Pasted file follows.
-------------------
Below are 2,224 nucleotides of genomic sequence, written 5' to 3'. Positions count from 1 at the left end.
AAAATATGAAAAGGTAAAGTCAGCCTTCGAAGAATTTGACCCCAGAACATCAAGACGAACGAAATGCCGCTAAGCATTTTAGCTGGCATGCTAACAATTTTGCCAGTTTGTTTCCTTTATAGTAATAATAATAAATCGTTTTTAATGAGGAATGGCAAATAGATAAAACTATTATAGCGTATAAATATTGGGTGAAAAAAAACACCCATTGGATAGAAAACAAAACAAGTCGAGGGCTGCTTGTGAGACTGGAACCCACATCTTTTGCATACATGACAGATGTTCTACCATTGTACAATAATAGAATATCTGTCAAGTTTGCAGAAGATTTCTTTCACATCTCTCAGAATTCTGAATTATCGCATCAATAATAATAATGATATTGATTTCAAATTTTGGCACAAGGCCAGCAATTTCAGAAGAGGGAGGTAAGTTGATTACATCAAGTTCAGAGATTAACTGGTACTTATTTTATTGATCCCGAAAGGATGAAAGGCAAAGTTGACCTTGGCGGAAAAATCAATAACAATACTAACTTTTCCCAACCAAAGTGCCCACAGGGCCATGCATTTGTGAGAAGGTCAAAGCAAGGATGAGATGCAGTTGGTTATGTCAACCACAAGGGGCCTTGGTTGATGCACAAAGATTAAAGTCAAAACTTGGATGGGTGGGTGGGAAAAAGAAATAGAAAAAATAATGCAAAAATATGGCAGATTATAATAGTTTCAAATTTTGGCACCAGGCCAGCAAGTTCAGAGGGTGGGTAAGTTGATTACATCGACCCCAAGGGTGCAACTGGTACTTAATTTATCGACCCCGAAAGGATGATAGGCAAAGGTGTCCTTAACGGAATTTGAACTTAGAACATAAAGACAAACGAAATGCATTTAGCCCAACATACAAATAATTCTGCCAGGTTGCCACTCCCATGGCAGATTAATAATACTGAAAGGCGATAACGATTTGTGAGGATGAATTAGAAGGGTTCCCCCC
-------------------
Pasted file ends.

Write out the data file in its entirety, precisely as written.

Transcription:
Below are 2,224 nucleotides of genomic sequence, written 5' to 3'. Positions count from 1 at the left end.
AAAATATGAAAAGGTAAAGTCAGCCTTCGAAGAATTTGACCCCAGAACATCAAGACGAACGAAATGCCGCTAAGCATTTTAGCTGGCATGCTAACAATTTTGCCAGTTTGTTTCCTTTATAGTAATAATAATAAATCGTTTTTAATGAGGAATGGCAAATAGATAAAACTATTATAGCGTATAAATATTGGGTGAAAAAAAACACCCATTGGATAGAAAACAAAACAAGTCGAGGGCTGCTTGTGAGACTGGAACCCACATCTTTTGCATACATGACAGATGTTCTACCATTGTACAATAATAGAATATCTGTCAAGTTTGCAGAAGATTTCTTTCACATCTCTCAGAATTCTGAATTATCGCATCAATAATAATAATGATATTGATTTCAAATTTTGGCACAAGGCCAGCAATTTCAGAAGAGGGAGGTAAGTTGATTACATCAAGTTCAGAGATTAACTGGTACTTATTTTATTGATCCCGAAAGGATGAAAGGCAAAGTTGACCTTGGCGGAAAAATCAATAACAATACTAACTTTTCCCAACCAAAGTGCCCACAGGGCCATGCATTTGTGAGAAGGTCAAAGCAAGGATGAGATGCAGTTGGTTATGTCAACCACAAGGGGCCTTGGTTGATGCACAAAGATTAAAGTCAAAACTTGGATGGGTGGGTGGGAAAAAGAAATAGAAAAAATAATGCAAAAATATGGCAGATTATAATAGTTTCAAATTTTGGCACCAGGCCAGCAAGTTCAGAGGGTGGGTAAGTTGATTACATCGACCCCAAGGGTGCAACTGGTACTTAATTTATCGACCCCGAAAGGATGATAGGCAAAGGTGTCCTTAACGGAATTTGAACTTAGAACATAAAGACAAACGAAATGCATTTAGCCCAACATACAAATAATTCTGCCAGGTTGCCACTCCCATGGCAGATTAATAATACTGAAAGGCGATAACGATTTGTGAGGATGAATTAGAAGGGTTCCCCCC